Dancing away as Star
01 May, 2014
Dancing away as Star
I am getting seriously tired of being earnest about my life and work although I am well aware of “the importance of being earnest”(Thank you, Oscar!), especially when it comes to political journalism, which I am so much into at the moment. And guess what! As a result of my noisome fatigue, I have found myself in the much-talked about-and-watched television show DANCING WITH THE STARS. Who would say No to being rich and famous! Not me anyway! Some chances
are coming once in a lifetime. Some of them are always there but you don’t even want to pick them up for X-number of stupid and wise reasons. For instance, I would never kill myself over using a chance to be on the go in big politics.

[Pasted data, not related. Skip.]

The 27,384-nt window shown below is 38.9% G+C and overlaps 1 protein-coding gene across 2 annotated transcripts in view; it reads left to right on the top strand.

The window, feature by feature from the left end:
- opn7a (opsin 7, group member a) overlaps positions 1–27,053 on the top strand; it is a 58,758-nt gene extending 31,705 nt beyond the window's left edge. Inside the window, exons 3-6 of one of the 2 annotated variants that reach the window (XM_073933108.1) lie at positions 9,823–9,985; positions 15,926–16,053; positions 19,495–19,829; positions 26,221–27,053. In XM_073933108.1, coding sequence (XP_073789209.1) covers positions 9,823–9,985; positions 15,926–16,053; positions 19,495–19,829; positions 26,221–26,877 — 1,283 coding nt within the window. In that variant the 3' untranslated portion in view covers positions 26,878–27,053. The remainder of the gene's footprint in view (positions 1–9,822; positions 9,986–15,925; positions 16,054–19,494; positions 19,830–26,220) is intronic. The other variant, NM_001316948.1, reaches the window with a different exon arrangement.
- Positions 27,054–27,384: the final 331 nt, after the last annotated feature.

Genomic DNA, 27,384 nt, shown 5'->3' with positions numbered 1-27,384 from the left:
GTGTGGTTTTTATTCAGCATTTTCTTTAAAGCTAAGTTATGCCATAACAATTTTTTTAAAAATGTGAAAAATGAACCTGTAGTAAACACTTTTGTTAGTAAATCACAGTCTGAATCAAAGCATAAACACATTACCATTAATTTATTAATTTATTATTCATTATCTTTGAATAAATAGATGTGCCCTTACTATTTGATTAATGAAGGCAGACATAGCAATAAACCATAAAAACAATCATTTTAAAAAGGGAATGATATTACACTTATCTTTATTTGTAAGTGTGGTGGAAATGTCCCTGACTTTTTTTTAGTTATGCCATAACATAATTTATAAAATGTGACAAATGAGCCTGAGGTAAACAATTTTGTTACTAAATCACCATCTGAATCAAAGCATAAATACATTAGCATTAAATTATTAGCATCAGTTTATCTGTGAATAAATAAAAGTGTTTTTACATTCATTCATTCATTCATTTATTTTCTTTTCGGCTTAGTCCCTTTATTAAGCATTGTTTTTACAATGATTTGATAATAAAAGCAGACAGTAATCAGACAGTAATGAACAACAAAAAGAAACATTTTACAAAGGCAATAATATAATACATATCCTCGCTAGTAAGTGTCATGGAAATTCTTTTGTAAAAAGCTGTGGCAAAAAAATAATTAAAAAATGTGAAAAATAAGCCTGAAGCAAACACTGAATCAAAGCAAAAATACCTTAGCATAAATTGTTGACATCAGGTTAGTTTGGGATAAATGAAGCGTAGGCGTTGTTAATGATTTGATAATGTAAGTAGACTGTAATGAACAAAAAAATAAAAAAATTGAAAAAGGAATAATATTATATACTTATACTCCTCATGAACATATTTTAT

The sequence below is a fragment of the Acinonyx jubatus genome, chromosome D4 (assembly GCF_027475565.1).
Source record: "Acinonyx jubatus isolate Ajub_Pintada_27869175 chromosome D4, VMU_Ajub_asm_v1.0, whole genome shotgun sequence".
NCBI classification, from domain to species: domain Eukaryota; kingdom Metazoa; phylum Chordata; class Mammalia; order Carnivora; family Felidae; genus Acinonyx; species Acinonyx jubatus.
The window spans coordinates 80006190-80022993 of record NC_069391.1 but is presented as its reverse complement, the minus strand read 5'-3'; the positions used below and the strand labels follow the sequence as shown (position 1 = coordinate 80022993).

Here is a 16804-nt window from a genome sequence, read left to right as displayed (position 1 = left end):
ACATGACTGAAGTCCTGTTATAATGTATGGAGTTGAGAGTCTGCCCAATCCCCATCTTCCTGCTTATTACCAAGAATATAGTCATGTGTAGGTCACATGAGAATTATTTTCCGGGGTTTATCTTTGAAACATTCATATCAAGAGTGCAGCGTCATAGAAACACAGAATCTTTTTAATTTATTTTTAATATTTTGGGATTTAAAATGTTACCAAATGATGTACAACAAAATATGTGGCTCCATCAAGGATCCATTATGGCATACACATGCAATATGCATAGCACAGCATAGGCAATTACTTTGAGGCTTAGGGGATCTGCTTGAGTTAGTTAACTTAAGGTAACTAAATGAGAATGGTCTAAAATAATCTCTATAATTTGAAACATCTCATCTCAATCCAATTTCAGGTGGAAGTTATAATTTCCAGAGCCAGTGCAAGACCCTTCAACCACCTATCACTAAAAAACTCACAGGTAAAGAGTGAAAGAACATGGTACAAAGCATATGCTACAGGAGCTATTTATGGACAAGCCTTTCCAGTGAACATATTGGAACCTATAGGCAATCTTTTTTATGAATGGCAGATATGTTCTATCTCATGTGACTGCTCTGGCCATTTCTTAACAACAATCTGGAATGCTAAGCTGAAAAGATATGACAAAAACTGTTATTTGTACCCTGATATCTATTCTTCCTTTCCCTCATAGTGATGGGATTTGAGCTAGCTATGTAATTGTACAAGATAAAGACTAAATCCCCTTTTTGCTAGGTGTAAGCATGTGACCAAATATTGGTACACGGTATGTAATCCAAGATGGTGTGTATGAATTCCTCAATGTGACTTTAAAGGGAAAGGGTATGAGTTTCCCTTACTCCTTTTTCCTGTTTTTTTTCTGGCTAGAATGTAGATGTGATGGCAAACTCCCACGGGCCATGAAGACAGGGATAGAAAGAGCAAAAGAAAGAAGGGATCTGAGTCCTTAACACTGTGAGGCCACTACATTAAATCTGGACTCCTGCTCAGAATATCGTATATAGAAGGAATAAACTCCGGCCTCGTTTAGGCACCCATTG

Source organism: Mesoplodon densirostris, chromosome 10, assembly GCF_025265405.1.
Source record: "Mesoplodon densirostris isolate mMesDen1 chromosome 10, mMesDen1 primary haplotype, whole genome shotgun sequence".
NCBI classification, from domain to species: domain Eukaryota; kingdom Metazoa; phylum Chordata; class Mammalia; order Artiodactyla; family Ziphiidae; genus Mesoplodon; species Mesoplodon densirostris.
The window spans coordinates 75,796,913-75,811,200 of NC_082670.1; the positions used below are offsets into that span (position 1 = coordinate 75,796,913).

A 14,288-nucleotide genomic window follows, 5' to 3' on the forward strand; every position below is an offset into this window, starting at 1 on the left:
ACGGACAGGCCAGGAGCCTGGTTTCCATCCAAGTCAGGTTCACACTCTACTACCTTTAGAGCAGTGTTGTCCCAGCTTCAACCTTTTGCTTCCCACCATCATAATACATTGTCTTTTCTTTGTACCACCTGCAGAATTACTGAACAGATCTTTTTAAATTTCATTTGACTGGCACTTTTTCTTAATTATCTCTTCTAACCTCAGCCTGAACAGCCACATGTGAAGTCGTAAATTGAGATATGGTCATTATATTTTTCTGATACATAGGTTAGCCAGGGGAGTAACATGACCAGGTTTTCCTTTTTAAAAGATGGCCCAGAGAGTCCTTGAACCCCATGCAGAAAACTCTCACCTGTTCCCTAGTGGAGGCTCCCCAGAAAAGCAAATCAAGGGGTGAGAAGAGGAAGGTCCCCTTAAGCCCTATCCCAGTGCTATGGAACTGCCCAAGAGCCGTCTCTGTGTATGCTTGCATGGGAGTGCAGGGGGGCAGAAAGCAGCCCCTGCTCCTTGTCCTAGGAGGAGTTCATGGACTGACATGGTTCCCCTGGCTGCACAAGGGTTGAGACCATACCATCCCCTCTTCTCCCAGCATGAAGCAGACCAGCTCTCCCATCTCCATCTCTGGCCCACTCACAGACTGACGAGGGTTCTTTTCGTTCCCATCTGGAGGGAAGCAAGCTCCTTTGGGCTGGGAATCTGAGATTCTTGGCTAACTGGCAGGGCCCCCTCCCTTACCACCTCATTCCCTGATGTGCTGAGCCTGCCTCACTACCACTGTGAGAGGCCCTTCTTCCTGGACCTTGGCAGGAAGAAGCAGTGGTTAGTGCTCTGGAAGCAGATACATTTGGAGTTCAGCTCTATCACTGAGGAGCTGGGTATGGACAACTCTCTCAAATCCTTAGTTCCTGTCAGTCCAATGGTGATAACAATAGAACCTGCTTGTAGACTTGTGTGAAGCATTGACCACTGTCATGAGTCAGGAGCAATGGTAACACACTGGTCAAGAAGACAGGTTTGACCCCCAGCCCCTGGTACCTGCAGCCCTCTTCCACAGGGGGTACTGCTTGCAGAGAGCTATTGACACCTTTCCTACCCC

I even hate writing about politics, but I am still doing it, detesting it as much as I do. Am I now correctly understood why I wanted to dance in the capacity of a Star? By the way, do I have to remind anybody of my age? Look at my picture – it is on the first page right where my editorial starts! You might think that I am well advanced in years. No way! I am just 72 – a youthful septuagenarian of exuberating vigor and enough zest for life to be competing with the kids between 20 and 30. Yes, I am in dancing competition with my ‘grandchildren’, who know that I am their “grandpa,” but honestly and openly take me as their rival. How about that! OK, so much for boast and swagger, and let’s get down to where the gist of the matter is. When I was offered to participate in the show, I didn’t even wink – the decision was made in a twinkle of an eye, and there you go! I am pushed into a three-hour everyday hard training in every possible Latino and European standard dance, which I am finally dancing on the lavishly decorated parquet floor together with other contending couples. The challenge is huge! And the sense of picking up the gauntlet is humongous! And the desire to win the prize is enormous! And the readiness not to fail the young dancing partner is tremendous! I am half a century older to my partner. Just imagine! She is teaching me to dance like you are helping a toddler to get up and walk. I am being told that dancing is nothing but a stylishly performed walk. I might believe that with pleasure if the sweat I am using to learn how to move in the approved manner was not as hot and abundant as it happens to be. The unaware outsider, sitting in front of a TV set and enjoying the show, might think that it is not a big brainer to learn how to move around properly, but trust me, the job is tricky and complex, and risky too, because accidents on dancing floors happen, and one of them might very well be looming somewhere in the propinquity for me too. But I am not afraid of accidents. I am dancing away as if this is what I do in life. Leaving all my joke-cracking industry aside, the fact of tireless and energetic introduction of Latin and European dances in Georgia is extremely welcome here. Their popularity is growing not by days but by hours, and the public excitement about it is reaching its acme. After all, Georgia is a dancing and singing country and our people are used to those fiery movements and life-giving music that Latin-American dancers are using, but I have to note at the same time that the subtleties and nuances of those Latino steps and the body-language is very difficult to perceive and master. To make them look natural and genuinely Latin with the help of your own body parts will probably take years of nonstop training. Georgia has a minor tradition of ball-room dancing and our experience leaves a lot to desire, but we still have something to be proud of. Suffice it to mention that we are lucky to have that famous Gachechiladze Family – the founders of the celebrated TELA Ensemble of group ballroom dance. Tengiz and Larisa Gachechiladze have given to the ballroom dance world their well-known daughter Shorena, now dancing and teaching in the United States, and their two wonderful sons – Giorgi and Rati. They are both active on the floor, both are choreographing, both are teaching and are aggressively involved in the process of establishing this wonderful new tradition in Georgia. The ballroom dancing classes are popping up ubiquitously in Georgia and all of them are the ramifications of the Gachechiladze Class – the forefather and predecessor of all those classes. My partner in the Stars Show, for example, the 23 year-old dancing beauty Lika Gugunishvili is their own creation. She grew up in their caring hands and is now dancing in their renowned TELA. I am so lucky to have been partnered up with this particular teacher. She truly is a perfectly operating child who herself has a little child of her own, and a very carrying husband who is helpful all the way that Lika and I get through this hardest of all competitions and contests of my long life. Lika is teaching a “grandpa” and dancing with a “grandpa,” and she thinks I am doing it tolerably well. I cannot believe how well she is handling my age, my inaptitude and my failing bones, but not without the patient professional instructions of our super coaches Aliona, Dima, and Sasha from Ukraine. We probably have a clear feeling in the bones – her young and my old – that a victory is possible. Theoretically! So we are not giving up. No drooping spirits once you are on the dancing floor! Courage, zeal and pep – that’s all we need to have. Nothing else! And doing it as vigorously as this dancing togetherness would allow! To get more serious about the whole deal, this is one of the greatest social examples to follow for those who had thought that I should not have gotten involved because of my age, shmage, etc. I did, and I do not regret, even if I get kicked out in the next tour. Would this matter to me? Yes and No!
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